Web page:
The opinion of the court was delivered by: WEXLER
Plaintiff Abbey Blatt, a certified public accountant, commenced this action against defendants Louis Marshall and Joseph Lassman, and their accounting firm, marshall & Lassman, for breach of a fiduciary duty and failure to comply with the terms of an employee benefit plan, as required by the Employee Retirement Income Security Act of 1974, Pub. L. 93-406, (codified as amended in scattered sections of 29 U.S.C.) ("ERISA"). The parties have cross-moved for summary judgment. Rule 56(c), Fed. R. Civ. P.
The following facts are undisputed. Abbey Blatt was initially hired in 1968 as an employee by the accounting firm of marshall, Dym and Lassman. He was made a partner
in 1977 and continued his association with the firm, now known as Marshall & Lassman, until October 3, 1983, when he left the firm. During the time he was associated with Marshall & Lassman, Blatt participated in a pension plan sponsored by the American Institute of Certified Public Accountants (the "AICPA Plan" or the "Plan"). This pension plan, which is fully vested, is administered by a Retirement Committee and insured by the Mutual Insurance Company of new York ("MONY"). Marshall & Lassman, as well as its predecessor partnerships, have also participated in the AICPA Plan.
In recognition the dispersed nature of employment in the accounting profession, the AICPA Plan provides an opportunity for employees of separate accounting firms to pool their funds toward retirement. Participation in the AICPA Plan is open to the employees of accounting firms that meet the Plan's requirements and eligible firms that wish to offer the AICPA Plan to their employees must apply to the Plan's Retirement Committee. In the application, the employer must elect to a number of matters concerning the scope of the Plan's applicability to the firm and its employees.
The application must also contain "[a]n agreement of the applicant to furnish all information necessary for the Plan's convenient administration...." AICPA Plan, § 3.2 (1) (h) (Plaintiff's Exhibit 4 at 25). If the firm is accepted, then the employees who wish to take advantage of the Plan can become participants. Section 8 of the Plan states that an employee terminates participation in the Plan upon termination of the employee's relationship with the employer accounting firm. Distribution of benefits to the employee can commence only upon MONY's receipt of a notice of termination.
With respect to the employer's role in the Plan, the employer is required to submit cash contributions to MONY at least once a year and is required to pay entry fees and a share of administrative expenses, as needed. Employers are held responsible for compliance with the Plan's requirements concerning contributions. Employee contributions and assets under the Plan never revert to the employer. The Plan allows an employer to suspend payments for up to one year, and an employer may, subject to the conditions of the Plan, transfer to another pension plan.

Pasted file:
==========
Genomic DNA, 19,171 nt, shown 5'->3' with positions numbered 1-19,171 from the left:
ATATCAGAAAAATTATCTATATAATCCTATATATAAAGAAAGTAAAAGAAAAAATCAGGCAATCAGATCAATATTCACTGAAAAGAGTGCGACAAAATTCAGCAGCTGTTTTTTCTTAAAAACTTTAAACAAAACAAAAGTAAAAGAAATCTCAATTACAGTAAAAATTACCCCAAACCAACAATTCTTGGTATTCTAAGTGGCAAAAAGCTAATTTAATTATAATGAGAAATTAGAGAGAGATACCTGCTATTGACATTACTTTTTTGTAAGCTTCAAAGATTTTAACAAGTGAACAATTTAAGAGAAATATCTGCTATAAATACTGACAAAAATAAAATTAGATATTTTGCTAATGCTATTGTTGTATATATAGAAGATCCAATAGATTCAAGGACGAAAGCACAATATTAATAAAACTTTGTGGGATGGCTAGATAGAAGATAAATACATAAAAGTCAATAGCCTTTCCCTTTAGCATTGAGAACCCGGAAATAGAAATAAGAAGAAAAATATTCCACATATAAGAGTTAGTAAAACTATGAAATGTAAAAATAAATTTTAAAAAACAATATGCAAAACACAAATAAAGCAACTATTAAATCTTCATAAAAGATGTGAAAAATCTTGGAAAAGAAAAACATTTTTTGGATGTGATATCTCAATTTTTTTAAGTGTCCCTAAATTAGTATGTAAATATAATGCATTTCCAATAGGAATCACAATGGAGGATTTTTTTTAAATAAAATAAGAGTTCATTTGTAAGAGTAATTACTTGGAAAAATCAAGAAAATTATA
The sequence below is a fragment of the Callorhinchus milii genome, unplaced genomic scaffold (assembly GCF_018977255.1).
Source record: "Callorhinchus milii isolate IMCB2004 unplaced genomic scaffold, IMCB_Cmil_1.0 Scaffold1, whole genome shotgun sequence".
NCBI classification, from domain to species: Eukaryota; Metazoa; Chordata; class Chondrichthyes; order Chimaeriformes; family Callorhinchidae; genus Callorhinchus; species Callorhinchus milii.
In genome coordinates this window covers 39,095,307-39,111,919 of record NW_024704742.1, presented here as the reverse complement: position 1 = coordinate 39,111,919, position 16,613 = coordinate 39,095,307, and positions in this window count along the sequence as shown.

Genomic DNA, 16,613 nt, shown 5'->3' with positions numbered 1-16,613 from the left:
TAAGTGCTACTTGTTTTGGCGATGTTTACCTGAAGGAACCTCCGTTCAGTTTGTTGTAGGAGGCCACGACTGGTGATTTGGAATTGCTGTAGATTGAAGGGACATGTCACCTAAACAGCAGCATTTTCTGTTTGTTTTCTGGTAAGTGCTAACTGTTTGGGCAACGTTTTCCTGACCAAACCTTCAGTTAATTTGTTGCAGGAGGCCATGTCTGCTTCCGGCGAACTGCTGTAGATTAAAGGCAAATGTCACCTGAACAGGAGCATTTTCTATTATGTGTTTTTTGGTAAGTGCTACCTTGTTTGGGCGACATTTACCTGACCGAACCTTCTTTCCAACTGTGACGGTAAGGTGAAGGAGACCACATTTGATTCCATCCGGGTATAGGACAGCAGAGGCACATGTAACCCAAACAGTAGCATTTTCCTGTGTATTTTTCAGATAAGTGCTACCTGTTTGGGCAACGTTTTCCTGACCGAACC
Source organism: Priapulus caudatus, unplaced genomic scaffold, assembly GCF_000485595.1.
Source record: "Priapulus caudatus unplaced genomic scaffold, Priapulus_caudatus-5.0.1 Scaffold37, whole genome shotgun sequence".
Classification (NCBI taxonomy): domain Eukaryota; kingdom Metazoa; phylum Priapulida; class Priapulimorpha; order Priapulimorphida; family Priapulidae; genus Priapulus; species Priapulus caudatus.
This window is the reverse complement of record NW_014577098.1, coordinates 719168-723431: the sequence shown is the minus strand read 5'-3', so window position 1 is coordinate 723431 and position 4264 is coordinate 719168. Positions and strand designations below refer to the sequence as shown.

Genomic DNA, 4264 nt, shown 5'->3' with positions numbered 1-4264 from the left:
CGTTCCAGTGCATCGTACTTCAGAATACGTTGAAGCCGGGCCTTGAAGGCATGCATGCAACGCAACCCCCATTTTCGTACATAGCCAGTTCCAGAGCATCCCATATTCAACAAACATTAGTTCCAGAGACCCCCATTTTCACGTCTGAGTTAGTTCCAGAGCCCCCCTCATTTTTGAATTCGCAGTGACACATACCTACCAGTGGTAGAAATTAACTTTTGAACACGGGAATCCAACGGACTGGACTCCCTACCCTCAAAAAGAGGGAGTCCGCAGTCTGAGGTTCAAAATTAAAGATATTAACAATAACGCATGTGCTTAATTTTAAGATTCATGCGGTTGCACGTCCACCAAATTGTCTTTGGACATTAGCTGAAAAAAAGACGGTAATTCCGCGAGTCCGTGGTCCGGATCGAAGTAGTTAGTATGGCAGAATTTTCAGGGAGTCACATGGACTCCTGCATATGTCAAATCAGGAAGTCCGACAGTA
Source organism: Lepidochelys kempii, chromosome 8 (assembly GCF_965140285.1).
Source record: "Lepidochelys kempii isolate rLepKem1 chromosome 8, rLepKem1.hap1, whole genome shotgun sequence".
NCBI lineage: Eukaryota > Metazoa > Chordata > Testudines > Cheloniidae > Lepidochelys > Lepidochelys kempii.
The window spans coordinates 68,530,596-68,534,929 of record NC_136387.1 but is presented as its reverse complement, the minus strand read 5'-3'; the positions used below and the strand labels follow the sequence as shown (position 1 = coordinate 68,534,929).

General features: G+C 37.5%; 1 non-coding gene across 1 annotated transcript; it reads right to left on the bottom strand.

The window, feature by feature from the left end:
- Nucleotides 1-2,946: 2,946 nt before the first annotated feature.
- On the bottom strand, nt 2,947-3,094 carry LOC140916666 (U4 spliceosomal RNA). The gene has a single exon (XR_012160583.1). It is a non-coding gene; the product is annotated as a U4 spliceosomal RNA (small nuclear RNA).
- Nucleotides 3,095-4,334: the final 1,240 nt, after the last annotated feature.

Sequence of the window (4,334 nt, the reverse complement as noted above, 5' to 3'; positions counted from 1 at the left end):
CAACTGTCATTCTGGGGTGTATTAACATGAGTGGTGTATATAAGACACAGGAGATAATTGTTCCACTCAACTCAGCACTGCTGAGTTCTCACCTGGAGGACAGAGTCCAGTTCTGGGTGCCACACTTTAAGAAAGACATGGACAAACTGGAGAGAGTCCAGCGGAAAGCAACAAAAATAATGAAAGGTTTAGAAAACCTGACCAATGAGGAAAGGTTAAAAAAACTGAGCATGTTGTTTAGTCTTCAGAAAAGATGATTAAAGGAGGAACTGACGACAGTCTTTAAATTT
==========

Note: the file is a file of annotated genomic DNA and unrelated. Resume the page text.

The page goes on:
Not long after Blatt left his former partners, he decided that he wanted to recover the money he had paid into the AICPA Plan and, in due course, learned that no monies could be released until the firm had executed and sent to MONY a Notice of Change Certificate reflecting Blatt's status as a former member of the firm. Shortly thereafter, on January 13, 1984, Blatt wrote Marshall & Lassman, asking them to execute the aforementioned document. Despite repeated requests and the commencement of both an action in New York State court,
and this lawsuit, the document was not executed until May 17, 1985.
In the Complain, Blatt alleges that defendants breached their statutory duties as fiduciaries by refusing to execute the Notice of Change Certificate upon his request. Defendants move for summary judgment on the grounds that defendants are not fiduciaries within the meaning of ERISA, 29 U.S.C. § 1002(21) (A), and are, therefore, exempt from liability. 29 U.S.C. § 1104. plaintiff opposes the motion, arguing that defendants are ERISA fiduciaries, and cross moves for summary judgment on the issue of liability.
The threshold issue in this case is whether defendants are fiduciaries under ERISA. If they are not, then there is no liability and the Complaint must be dismissed. If they are, then the second inquiry is whether the failure to execute a Notice of Change Certificate constituted a breach under the statute.
In 1974, Congress enacted ERISA to protect individual pension rights and promote the expansion of private retirement plans. H.R. Rep. No. 533, 93d Cong., 2d Sess. 1-2 reprinted in 1974 U.S. Code Cong. & Ad. News 4639-40. Freund v. Marshall & Ilsley Bank, 485 F. Supp. 629, 634 (W.D. Wis. 1979). One of the legislations's critical elements was the uniform regulation of fiduciary conduct and, as enacted, ERISA set out specific standards of conduct for fiduciaries, Pub. L. 93-406, § 404, (codified as amended at 29 U.S.C. § 1104), prohibited certain transactions between fiduciaries and others, § 406, 29 U.S.C. § 1106, and imposed liability for a breach of fiduciary duty, § 409, 29 U.S.C. § 1109.
A person is a fiduciary with respect to a plan ...